Will The New Job Or New Career Choice I Like Be The Right Career For Me?

As a psychologist and career counselor, I have worked with thousands of people over the years who are choosing or changing careers, and who are wondering whether they would really like to be in a particular career. Based on this experience, I believe that most people who want to go into a career they think they’d like do not really explore the questions they need to in order to be sure that it’s the right career for them.

Here is a list of 20 questions to find answers to before concluding that a career you think you’d like is really right for you, followed by 9 sources of information for answering these questions:


1. In general, why do you think you’d “like” this career?

2. Why is going into this career important to you? What values, needs, and goals does it satisfy?

3. What do you actually know about this career?

4. Do you have any direct experience in this career? Have you had any jobs or volunteer experiences?

5. Have you talked to people who are in this career?

6. Have you done any reading on the career?

7. What are the opportunities? What kinds of money can you make in this field, and where are the openings?

8. What would your typical day be like in this career?

9. What are the drawbacks, disadvantages, and roadblocks of this career?

10. Do your interests match the interests of others in this career?

11. Do you have the aptitudes, skills, and abilities to be successful in this career?

12. Do you have the education or training to get into this career?

13. Do you have the personality characteristics that will make you successful in the new career?

14. Do you have the motivation and energy to follow through and do what you would need to do to get into the new career?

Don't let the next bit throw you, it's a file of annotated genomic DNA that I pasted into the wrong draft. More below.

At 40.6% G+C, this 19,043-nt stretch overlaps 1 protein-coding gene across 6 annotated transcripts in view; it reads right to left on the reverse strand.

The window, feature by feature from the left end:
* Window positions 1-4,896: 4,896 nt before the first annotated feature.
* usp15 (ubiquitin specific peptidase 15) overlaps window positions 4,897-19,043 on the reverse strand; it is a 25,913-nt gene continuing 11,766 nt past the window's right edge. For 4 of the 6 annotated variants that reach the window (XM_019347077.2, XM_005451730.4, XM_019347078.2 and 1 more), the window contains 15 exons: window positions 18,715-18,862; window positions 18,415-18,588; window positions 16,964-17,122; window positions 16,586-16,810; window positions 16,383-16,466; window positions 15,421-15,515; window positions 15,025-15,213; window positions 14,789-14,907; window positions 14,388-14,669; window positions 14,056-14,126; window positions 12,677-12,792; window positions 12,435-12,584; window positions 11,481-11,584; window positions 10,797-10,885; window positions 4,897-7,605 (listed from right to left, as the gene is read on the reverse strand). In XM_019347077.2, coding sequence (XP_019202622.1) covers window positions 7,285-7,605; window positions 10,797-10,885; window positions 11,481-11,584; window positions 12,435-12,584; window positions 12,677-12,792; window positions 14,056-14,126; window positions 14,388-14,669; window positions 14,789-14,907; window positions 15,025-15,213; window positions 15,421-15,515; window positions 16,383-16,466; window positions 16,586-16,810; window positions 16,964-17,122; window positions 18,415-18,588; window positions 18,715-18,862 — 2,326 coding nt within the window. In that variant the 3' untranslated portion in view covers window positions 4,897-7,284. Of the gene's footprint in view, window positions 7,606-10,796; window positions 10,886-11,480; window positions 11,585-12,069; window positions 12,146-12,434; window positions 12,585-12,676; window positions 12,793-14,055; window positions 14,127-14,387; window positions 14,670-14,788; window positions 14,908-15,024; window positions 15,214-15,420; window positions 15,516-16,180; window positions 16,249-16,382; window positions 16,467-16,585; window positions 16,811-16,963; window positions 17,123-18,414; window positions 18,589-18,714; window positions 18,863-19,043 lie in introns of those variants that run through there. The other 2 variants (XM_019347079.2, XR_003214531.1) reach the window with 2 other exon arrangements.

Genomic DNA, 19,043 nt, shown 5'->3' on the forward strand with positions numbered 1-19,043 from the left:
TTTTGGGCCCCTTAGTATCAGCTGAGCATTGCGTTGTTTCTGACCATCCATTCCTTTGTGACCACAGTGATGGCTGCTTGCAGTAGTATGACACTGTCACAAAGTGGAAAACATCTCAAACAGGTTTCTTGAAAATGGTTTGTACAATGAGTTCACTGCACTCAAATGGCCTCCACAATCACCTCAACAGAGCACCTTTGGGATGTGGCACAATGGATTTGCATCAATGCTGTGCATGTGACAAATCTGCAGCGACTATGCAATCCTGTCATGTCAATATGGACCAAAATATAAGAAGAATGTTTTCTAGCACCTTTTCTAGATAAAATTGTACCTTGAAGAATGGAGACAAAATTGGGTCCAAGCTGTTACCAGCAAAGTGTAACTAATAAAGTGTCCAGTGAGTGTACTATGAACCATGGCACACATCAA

15. What are your “transferable” skills? That is, what skills or knowledge do you now have that you can use in the new career?

16. What skills or knowledge do you have that would not only be transferable, but that would also be a unique advantage in the new career?

17. What will it take to get into the new career? What kind of additional training, education, or experience would you need?

18. Have you developed a specific plan, including timetables and specific goals to be accomplished?

19. Do you have a network of support from family, friends, co-workers, or significant others?

20. Having answered all of the above questions, do you still “like” the career and think it’s a good idea to get into it, and why?

I think you’ll find that there are many resources you can use to help you answer the above questions. Among them:

1. Reading. This would include not only the hundreds of books and pamphlets on careers and career choice, but also publications describing careers (such as the Occupational Outlook Handbook, published by the U.S. Department of Labor and available on the Internet).

2. Practical experience. Not only is it possible to get a full-time or part-time job, but one can also volunteer at an organization or a company a couple of hours a week, just to get exposure to the area. Usually, any organization is glad to have this kind of help (unless they think you’re an investigative reporter from some newspaper or TV program).

3. Job search counseling. Anyone changing career directions needs a highly competitive job search strategy. This should include resume, cover letter, and job interviewing strategies that are specific to your situation. This may also include advice on researching the job market.

4. A thorough self-assessment. This is not an assessment BY yourself, but an assessment OF yourself. A good career counselor can provide this kind of assessment, which would include counseling and testing.

5. Career tests. In general, tests divide into three categories: 1) aptitude, ability, and skills tests, 2) career interest tests, and 3) personality and motivational tests that focus on characteristics related to the career world.

6. Career coaching. Guided discussions with an expert can help you to clarify your goals, strategies, and commitment.

7. Education and training. Before you launch full-time into a degree program, it is possible to take one course, or a seminar, or a workshop, or a brief certificate program in the new career.

8. Networking. There are many job clubs and career resource centers available to explore new careers. Schools, career counselors, and other professionals can usually give you information on these resources.

9. Informational interviewing. It’s usually not a good idea to go into a career if you haven’t talked to at least a few people who are already in it and can give you the lowdown. You can also talk to people in academic and training programs.

Armed with all of this information and all of these insights, you should now be in a better position to judge whether taking the next step in this new career area makes sense for you.

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